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Washington State University Health Sciences Spokane

Q&A with Cassandra Nikolaus

Published July 16, 2021, by Judith Van Dongen

Portrait image of Cassandra NikolausA research assistant professor in the Elson S. Floyd College of Medicine, Cassandra Nikolaus conducts research focused on food security within the WSU Institute for Research and Education to Advance Community Health (IREACH). Her journey into academia took her from her local community college in Everett, Washington, to Central Washington University, where she studied nutrition and dietetics and became the first in her family to earn a bachelor’s degree. She then completed her graduate studies at the University of Illinois Urbana-Champaign before accepting a position as a postdoctoral research associate at WSU in 2019.

What drew you to WSU?
I was particularly interested in working for WSU as the state’s land grant institution, with the teaching, research, and Extension arms complementing each other. I believe that the knowledge generated by researchers should not just be in journals and only benefit other academics. Bringing that research to practice is a really important part of my ethos. Besides that, my mentor Ka’imi Sinclair [an associate professor within IREACH Ed.] has been a great advocate for all of my interests and has really taken me under her wing to ensure that I am successful here. I am really excited to be a part of WSU.

What fueled your passion to do research on food security?
As the youngest of four children raised by a single mother, I experienced food insecurity growing up. However, it was not until I was at Central Washington University as a student who was actively receiving SNAP benefits to supplement my food budget that I even learned the terminology for it. I was really interested in helping people eat healthfully despite barriers such as income or rural access issues. Having caught the research bug, I realized that by doing research in the area of food security I could make a difference for households and families experiencing some of the same challenges I had lived through.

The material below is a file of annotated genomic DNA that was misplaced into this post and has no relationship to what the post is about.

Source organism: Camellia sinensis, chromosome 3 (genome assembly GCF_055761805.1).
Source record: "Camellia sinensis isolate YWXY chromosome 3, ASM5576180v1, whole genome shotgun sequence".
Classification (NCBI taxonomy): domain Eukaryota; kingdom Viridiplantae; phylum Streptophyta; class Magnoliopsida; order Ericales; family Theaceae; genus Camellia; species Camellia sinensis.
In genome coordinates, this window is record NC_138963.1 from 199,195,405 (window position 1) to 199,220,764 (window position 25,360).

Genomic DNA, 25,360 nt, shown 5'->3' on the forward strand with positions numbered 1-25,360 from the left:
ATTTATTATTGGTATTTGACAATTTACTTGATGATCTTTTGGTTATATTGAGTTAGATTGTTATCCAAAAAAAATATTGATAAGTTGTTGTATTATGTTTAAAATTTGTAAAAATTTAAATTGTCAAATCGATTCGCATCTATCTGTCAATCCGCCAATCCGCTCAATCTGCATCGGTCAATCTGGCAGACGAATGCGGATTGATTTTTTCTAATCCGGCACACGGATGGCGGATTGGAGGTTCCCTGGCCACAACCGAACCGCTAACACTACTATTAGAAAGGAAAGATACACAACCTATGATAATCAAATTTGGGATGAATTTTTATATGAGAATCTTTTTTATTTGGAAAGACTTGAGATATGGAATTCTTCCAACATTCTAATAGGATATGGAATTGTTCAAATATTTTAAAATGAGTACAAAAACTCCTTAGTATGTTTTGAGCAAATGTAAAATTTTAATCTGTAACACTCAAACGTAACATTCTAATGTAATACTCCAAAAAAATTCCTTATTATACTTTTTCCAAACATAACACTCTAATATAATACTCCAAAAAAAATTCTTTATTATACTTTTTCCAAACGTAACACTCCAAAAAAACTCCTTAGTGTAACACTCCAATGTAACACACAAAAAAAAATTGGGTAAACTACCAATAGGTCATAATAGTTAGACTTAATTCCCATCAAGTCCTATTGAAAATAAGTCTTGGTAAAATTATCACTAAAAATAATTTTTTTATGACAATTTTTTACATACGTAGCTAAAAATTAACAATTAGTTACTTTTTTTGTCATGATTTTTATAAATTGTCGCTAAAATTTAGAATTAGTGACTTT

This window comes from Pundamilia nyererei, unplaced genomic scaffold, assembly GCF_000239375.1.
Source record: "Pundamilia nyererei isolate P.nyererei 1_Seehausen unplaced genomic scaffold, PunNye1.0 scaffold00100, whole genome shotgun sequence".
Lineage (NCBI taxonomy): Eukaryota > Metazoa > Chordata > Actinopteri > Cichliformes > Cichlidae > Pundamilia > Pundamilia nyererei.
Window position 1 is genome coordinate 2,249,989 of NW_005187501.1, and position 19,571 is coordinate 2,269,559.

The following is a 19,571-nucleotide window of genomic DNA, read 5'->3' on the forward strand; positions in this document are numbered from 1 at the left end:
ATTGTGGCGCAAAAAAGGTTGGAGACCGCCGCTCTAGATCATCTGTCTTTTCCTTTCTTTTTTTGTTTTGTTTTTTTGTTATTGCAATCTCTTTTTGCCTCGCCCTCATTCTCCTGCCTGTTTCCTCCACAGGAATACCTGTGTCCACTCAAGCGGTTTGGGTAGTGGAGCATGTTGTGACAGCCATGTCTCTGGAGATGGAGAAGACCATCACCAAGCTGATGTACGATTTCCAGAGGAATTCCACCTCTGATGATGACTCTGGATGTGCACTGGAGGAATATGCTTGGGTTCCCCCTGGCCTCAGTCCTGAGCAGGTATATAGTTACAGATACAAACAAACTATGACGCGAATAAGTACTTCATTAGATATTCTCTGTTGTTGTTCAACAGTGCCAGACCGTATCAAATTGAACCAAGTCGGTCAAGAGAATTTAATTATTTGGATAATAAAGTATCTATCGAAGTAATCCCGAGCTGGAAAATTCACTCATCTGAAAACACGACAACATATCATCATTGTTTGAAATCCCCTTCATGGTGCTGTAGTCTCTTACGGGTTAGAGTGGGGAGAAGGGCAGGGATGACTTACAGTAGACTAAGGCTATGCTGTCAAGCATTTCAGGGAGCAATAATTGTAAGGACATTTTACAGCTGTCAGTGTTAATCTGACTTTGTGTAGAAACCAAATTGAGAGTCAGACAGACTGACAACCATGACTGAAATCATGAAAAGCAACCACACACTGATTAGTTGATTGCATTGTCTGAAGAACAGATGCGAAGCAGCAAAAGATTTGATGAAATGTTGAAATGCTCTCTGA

How common is food insecurity and what are the consequences?
Though it varies based on the state of the economy, the U.S. Department of Agriculture estimates that about one in nine U.S. households experience food insecurity. Food insecurity is related to both poor physical and mental health, including increased risk of depression, diabetes, and obesity.

What are some of the challenges your research addresses?
About one in every four households led by American Indians or Alaska Natives experiences food insecurity. Yet in the annual report published by the U.S. Department of Agriculture on household food security, American Indians and Alaska Natives are lumped together with other racial and ethnic groups in this “Other” category. This practice disregards the vast differences between these groups and makes American Indians and Alaska Natives invisible in our larger political discussions of solutions to address food insecurity. It is why a lot of my work has been looking to increase what we know about food insecurity among American Indians and Alaska Natives to advocate for their continued disaggregation in reports like this. However, it is important to recognize that even when broken out separately this category of American Indians and Alaska Natives is still extremely diverse, representing more than 600 recognized tribes spread out across both rural and urban areas throughout the U.S.